Rust Never Sleeps
Rust Never Sleeps was released in May 1978 on Reprise Records. Producers were Neil Young, David Briggs and Tim Mulligan. Most of the songs were recorded live at San Francisco’s Boarding House during the tour Neil Young did with the Crazy Horse. The album cover is a photograph of the stage with a giant microphone and amplifiers that were part of the show. Just like the live shows the first part of the album is acoustic and the second is electric.
1. My My, Hey Hey (Out of the Blue)
3. Ride My Llama
5. Sail Away
7. Welfare Mothers
8. Sedan Delivery
9. Hey Hey, My My (Into the Black)
Rust Never Sleeps is one of Neil Young’s most striking albums – it steers from majestic acoustic like “My My, Hey Hey” and “Trasher” to a roaring side B. The acoustic part ends with the great tune "Sail Away" that is actually a Comes a Time outtake.
“My My, Hey Hey” has become one of Neil Young's signature songs and he wrote it together with Jeff Blackburn. On Rust Never Sleep it starts and ends the album with one acoustic (“Out of the Blue”) version and one electric ("Into the Black") version.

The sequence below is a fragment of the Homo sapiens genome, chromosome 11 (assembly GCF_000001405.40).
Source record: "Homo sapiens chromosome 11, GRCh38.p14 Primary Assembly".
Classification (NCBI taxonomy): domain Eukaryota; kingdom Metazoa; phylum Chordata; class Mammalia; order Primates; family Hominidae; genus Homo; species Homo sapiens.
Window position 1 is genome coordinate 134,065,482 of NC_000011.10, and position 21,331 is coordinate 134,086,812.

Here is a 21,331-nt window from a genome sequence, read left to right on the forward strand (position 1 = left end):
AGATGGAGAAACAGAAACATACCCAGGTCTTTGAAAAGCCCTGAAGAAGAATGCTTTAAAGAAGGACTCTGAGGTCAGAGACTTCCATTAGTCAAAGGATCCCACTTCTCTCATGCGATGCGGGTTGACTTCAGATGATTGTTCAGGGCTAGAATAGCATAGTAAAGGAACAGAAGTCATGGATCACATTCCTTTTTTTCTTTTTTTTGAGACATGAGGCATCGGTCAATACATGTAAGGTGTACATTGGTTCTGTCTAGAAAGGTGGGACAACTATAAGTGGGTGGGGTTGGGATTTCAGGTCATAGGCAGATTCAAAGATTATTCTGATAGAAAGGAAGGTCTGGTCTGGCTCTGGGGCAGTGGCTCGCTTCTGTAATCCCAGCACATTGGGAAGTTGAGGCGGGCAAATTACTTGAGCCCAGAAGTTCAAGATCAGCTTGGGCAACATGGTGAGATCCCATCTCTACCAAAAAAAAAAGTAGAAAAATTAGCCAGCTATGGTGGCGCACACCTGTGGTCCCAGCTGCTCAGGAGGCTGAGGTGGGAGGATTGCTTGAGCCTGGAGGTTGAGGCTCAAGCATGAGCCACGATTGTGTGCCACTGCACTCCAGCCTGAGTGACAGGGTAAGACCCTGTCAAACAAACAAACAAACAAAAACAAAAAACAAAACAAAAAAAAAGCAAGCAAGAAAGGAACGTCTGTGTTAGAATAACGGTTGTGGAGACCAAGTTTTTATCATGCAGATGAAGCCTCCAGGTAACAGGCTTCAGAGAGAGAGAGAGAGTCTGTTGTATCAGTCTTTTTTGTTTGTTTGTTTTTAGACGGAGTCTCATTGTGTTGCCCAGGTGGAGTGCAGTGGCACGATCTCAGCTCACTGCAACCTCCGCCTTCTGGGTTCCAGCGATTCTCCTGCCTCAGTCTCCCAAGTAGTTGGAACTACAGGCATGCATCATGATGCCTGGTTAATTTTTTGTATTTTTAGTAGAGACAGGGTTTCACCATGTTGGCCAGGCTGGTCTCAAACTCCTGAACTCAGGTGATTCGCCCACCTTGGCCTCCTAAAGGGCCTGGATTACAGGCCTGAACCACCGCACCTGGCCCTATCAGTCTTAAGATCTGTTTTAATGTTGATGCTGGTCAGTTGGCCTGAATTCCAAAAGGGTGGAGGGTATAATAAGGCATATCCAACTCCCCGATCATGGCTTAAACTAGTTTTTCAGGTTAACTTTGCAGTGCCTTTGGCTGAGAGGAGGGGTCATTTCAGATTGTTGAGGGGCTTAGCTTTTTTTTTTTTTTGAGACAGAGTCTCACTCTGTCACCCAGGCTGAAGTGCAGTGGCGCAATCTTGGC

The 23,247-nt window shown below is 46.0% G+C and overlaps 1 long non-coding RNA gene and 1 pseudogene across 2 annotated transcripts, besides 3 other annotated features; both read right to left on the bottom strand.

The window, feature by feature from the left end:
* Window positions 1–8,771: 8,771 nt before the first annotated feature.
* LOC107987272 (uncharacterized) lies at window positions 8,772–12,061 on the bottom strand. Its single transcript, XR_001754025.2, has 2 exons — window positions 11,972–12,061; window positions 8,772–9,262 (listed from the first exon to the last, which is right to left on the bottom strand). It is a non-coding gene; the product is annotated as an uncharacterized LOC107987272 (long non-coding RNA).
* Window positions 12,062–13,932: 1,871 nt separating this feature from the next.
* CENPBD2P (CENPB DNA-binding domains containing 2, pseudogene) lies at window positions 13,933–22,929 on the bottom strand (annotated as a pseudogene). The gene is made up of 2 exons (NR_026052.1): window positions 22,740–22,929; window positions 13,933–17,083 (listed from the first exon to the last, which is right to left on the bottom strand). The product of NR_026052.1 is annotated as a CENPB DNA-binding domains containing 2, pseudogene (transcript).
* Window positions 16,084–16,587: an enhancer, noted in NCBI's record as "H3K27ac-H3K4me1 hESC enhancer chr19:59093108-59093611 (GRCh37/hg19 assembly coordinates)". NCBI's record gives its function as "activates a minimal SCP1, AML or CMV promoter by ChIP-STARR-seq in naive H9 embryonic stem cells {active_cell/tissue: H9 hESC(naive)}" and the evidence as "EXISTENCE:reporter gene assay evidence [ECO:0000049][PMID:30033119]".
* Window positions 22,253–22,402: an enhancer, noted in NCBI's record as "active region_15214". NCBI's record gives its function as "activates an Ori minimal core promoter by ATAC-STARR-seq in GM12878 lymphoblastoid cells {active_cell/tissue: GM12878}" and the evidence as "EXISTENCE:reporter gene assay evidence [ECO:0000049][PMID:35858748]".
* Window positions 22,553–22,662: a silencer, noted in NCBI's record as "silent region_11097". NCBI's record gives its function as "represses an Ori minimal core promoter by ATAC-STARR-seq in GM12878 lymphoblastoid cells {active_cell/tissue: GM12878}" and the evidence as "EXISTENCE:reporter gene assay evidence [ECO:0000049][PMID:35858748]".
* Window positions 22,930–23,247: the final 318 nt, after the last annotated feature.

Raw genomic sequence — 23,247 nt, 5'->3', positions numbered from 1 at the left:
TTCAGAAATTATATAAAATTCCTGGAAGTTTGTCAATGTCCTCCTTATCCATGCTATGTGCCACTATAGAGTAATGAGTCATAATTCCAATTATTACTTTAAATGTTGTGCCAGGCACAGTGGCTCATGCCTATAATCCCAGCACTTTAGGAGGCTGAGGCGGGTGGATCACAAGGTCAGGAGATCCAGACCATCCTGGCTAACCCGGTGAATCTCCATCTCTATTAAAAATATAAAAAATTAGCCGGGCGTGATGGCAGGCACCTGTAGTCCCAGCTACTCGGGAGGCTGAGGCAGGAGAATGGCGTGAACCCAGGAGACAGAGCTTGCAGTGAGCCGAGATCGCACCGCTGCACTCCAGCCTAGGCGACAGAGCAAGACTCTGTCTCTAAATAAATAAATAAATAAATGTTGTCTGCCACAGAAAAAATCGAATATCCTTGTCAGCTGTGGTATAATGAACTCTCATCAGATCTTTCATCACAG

The sound from the audience are removed in the production, but can be heard on some occasions. The whole set can be heard and seen on the fantastic Rust Never Sleeps concert film from 1979.
Some of the songs are about the need to capture the intensity in life and not stagnate. “They were lost in rock formations or became park bench mutations / On the sidewalks and in the stations, they were waiting, waiting” ("Trasher").
This is of course also what the famous line: “It’s better to burn out than to fade away” is all about. Which also corresponds to the album title that Neil Young explain his thoughts about in an interview: "I can relate to 'Rust Newer never sleeps.´ It relates to my career. The longer I keep going, the longer I have to fight this corrosion".
In the album review in Rolling Stone Paul Nelson wrote enthusiastically:
Neil Young can outwrite, outsing, outplay, outthink, outfeel and outlast anybody in rock & roll today. Of all the major rock artists who started in the Sixties (Bob Dylan, the Rolling Stones, the Who, et al.), he's the only one who's consistently better now than he was then.
Rust Never Sleep was in the next year followed by a live album, Live Rust.